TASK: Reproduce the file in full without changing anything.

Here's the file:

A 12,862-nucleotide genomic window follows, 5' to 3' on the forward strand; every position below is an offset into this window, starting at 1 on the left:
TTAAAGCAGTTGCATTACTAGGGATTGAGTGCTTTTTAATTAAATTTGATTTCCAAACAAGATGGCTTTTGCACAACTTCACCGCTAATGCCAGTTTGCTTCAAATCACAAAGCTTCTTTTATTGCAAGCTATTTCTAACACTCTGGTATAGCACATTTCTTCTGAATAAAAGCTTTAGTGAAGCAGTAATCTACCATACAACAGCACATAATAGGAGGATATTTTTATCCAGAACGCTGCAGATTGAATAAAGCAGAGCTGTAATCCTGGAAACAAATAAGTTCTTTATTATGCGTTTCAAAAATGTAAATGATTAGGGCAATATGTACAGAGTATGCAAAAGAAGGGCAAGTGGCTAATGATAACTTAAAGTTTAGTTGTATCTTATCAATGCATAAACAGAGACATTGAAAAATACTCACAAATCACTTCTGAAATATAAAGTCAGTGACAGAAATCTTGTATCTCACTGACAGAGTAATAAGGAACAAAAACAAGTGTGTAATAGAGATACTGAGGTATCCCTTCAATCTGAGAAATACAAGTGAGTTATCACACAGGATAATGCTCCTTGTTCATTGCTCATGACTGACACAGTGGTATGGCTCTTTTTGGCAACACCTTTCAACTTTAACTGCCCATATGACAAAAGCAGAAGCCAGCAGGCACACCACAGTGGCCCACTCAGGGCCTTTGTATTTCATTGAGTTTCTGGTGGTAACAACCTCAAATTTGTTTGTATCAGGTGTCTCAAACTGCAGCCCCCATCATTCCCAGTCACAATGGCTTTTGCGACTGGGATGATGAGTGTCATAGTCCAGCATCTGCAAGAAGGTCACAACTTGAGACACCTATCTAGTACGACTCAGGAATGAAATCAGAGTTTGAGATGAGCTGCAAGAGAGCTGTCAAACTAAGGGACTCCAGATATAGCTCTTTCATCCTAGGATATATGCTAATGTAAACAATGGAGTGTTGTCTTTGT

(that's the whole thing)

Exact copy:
A 12,862-nucleotide genomic window follows, 5' to 3' on the forward strand; every position below is an offset into this window, starting at 1 on the left:
TTAAAGCAGTTGCATTACTAGGGATTGAGTGCTTTTTAATTAAATTTGATTTCCAAACAAGATGGCTTTTGCACAACTTCACCGCTAATGCCAGTTTGCTTCAAATCACAAAGCTTCTTTTATTGCAAGCTATTTCTAACACTCTGGTATAGCACATTTCTTCTGAATAAAAGCTTTAGTGAAGCAGTAATCTACCATACAACAGCACATAATAGGAGGATATTTTTATCCAGAACGCTGCAGATTGAATAAAGCAGAGCTGTAATCCTGGAAACAAATAAGTTCTTTATTATGCGTTTCAAAAATGTAAATGATTAGGGCAATATGTACAGAGTATGCAAAAGAAGGGCAAGTGGCTAATGATAACTTAAAGTTTAGTTGTATCTTATCAATGCATAAACAGAGACATTGAAAAATACTCACAAATCACTTCTGAAATATAAAGTCAGTGACAGAAATCTTGTATCTCACTGACAGAGTAATAAGGAACAAAAACAAGTGTGTAATAGAGATACTGAGGTATCCCTTCAATCTGAGAAATACAAGTGAGTTATCACACAGGATAATGCTCCTTGTTCATTGCTCATGACTGACACAGTGGTATGGCTCTTTTTGGCAACACCTTTCAACTTTAACTGCCCATATGACAAAAGCAGAAGCCAGCAGGCACACCACAGTGGCCCACTCAGGGCCTTTGTATTTCATTGAGTTTCTGGTGGTAACAACCTCAAATTTGTTTGTATCAGGTGTCTCAAACTGCAGCCCCCATCATTCCCAGTCACAATGGCTTTTGCGACTGGGATGATGAGTGTCATAGTCCAGCATCTGCAAGAAGGTCACAACTTGAGACACCTATCTAGTACGACTCAGGAATGAAATCAGAGTTTGAGATGAGCTGCAAGAGAGCTGTCAAACTAAGGGACTCCAGATATAGCTCTTTCATCCTAGGATATATGCTAATGTAAACAATGGAGTGTTGTCTTTGT